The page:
AN UNLUCKY NUMBER
As soon as old Mr. Crow pushed open the door of Mr. Frog’s tailor’s shop, Mr. Frog jumped up quickly. He had been sitting cross-legged upon a table, sewing. And when he leaped off the table he sprang so high that his head struck the ceiling.
“What’s that noise?” Mr. Crow asked him nervously, when Mr. Frog had landed upon his feet. “It sounded like thunder; but there’s not a cloud in the sky.”
“It was my head,” Mr. Frog explained. “It hit the ceiling, you know.”
“Oh!” said Mr. Crow. “It made a very hollow sound. But I am not surprised. I have already learned that your head is quite empty.”
“It’s certainly not solid,” Mr. Frog agreed pleasantly. No matter what happened, he never lost his temper.
But Mr. Crow was different. He was angry.
“You’ve got me into a pretty fix!” said he. “And now you must get me out of it.”
“I suppose you want more buttons,” Mr. Prog observed. “I noticed as you came in that you had lost every one.”
“No!” Mr. Crow told him. “What I want is to get out of this coat. I’ve decided to spend the winter in the South, after all. And here you’ve been and gone and sewed the coat on me, and left me no way at all to slip out of it.”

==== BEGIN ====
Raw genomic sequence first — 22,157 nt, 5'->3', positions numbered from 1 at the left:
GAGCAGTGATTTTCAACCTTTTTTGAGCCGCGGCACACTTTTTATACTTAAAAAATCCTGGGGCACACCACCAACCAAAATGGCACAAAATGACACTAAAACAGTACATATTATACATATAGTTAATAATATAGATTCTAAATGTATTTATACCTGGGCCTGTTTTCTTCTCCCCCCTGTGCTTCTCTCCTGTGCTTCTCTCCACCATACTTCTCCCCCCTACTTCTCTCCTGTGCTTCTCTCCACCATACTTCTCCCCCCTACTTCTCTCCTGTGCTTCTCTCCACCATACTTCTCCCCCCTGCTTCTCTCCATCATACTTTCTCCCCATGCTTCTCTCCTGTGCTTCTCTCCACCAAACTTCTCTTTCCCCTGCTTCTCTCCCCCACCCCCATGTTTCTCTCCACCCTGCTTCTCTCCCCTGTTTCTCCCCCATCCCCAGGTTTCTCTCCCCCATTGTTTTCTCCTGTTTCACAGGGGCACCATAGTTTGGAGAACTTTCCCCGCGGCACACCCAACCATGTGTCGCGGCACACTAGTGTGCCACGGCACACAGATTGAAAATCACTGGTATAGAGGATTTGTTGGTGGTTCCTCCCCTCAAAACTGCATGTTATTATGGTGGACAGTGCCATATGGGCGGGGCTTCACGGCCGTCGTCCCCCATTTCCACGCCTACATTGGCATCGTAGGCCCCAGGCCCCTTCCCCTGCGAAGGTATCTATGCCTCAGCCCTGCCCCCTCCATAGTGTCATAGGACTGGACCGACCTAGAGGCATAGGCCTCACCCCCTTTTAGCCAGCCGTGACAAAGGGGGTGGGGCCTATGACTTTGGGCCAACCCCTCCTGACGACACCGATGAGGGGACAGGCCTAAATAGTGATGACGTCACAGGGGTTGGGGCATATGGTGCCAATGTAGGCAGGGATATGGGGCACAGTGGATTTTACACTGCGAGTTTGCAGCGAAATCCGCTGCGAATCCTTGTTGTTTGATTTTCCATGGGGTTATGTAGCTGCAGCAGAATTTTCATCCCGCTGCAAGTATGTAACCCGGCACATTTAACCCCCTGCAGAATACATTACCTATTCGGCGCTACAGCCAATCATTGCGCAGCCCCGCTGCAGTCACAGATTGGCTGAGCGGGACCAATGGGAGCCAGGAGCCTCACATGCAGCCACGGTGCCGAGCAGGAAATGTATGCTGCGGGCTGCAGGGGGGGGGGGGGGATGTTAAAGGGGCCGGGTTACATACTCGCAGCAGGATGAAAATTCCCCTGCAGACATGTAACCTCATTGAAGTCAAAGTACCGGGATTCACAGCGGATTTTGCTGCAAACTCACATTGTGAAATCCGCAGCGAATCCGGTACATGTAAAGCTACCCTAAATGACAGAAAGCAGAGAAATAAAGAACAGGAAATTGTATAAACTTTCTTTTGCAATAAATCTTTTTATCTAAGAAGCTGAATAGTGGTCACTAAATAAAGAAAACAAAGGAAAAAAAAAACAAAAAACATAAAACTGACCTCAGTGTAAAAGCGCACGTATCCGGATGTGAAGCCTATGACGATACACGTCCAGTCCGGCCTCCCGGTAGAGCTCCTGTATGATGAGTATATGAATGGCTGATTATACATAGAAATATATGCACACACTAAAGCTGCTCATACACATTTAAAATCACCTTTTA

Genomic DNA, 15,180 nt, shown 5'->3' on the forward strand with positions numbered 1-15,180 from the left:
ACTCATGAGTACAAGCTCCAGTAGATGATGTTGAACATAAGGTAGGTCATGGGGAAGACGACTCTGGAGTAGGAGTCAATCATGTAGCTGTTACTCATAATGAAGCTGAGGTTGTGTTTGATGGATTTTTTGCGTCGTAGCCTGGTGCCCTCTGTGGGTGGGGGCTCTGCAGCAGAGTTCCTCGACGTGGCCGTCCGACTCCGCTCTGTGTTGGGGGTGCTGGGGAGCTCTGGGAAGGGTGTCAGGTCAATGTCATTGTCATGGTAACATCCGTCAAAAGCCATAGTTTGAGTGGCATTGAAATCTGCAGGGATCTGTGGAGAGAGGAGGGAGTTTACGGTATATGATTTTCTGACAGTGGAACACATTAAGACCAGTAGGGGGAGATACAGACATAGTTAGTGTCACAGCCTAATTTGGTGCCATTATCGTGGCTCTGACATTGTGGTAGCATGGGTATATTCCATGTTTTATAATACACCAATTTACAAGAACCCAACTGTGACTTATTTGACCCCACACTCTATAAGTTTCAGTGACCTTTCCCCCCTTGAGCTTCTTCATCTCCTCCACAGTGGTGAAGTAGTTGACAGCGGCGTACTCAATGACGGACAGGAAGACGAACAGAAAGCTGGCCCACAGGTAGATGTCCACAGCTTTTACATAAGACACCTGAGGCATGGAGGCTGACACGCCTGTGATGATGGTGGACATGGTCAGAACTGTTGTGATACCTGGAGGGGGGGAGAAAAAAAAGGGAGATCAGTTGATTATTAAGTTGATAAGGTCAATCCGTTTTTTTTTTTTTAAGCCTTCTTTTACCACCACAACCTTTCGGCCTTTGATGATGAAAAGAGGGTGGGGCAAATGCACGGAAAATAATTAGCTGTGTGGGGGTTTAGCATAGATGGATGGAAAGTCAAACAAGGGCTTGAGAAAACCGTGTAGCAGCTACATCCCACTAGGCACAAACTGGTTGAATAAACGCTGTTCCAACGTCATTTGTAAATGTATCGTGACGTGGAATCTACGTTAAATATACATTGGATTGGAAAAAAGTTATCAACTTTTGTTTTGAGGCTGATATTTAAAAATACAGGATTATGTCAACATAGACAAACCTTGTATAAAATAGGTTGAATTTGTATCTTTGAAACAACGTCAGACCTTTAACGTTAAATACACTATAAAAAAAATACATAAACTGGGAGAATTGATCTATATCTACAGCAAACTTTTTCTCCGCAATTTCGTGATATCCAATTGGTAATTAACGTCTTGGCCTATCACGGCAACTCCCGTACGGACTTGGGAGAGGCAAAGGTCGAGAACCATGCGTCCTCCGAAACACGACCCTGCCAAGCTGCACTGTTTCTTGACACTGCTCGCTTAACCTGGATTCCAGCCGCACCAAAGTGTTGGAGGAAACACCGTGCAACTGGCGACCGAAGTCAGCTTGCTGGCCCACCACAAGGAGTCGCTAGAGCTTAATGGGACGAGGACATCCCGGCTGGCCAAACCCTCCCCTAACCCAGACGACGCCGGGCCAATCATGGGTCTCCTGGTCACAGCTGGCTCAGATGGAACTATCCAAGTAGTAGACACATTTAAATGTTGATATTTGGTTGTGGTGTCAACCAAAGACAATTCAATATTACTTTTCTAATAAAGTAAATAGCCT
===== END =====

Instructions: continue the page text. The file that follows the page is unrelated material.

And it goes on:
“I beg your pardon,” the tailor replied politely. “Pardon me—but I think you are mistaken. I left four openings through which anyone could crawl out.”
Old Mr. Crow looked puzzled.
“I should like to know where they are,” he said.
“The neck, the skirts, and the two sleeves!” Mr. Frog told him.
At that Mr. Crow looked at him severely.
“How could you expect me to slip through any of those places?” he asked.
“Why—” said the tailor—“I thought it would be easy for you. I’ve always heard you were a very slippery customer.”
When he said that, Mr. Crow made some queer noises in his throat, much as if he were choking.
“Are you ill?” the tailor cried.
“Just a frog in my throat!” Mr. Crow answered.
As he said that. Mr. Frog leaped toward the door. He was a jumpy sort of person. When anything startled him you could never tell in what direction he might spring. And he was now about to rush out of his shop when Mr. Crow caught him and dragged him back.
“You can’t go,” he shouted, “until you’ve taken the stitches out of the back of my coat.”
“Oh, certainly!” Mr. Frog quavered. And he set to work at once to open the back seam of Mr. Crow’s coat.
He was a spry worker—was Mr. Frog. In less time than it takes to tell it he had ripped the back of the coat from collar to hem.
And old Mr. Crow was no less spry in pulling the coat off and flinging it into a corner.
“There!” Mr. Crow cried. “There’s your coat with the thirteen spots on it! I certainly don’t want it, for it has caused me no end of trouble.” Then he turned and hurried out of the shop, without stopping even to thank Mr. Frog for what he had done.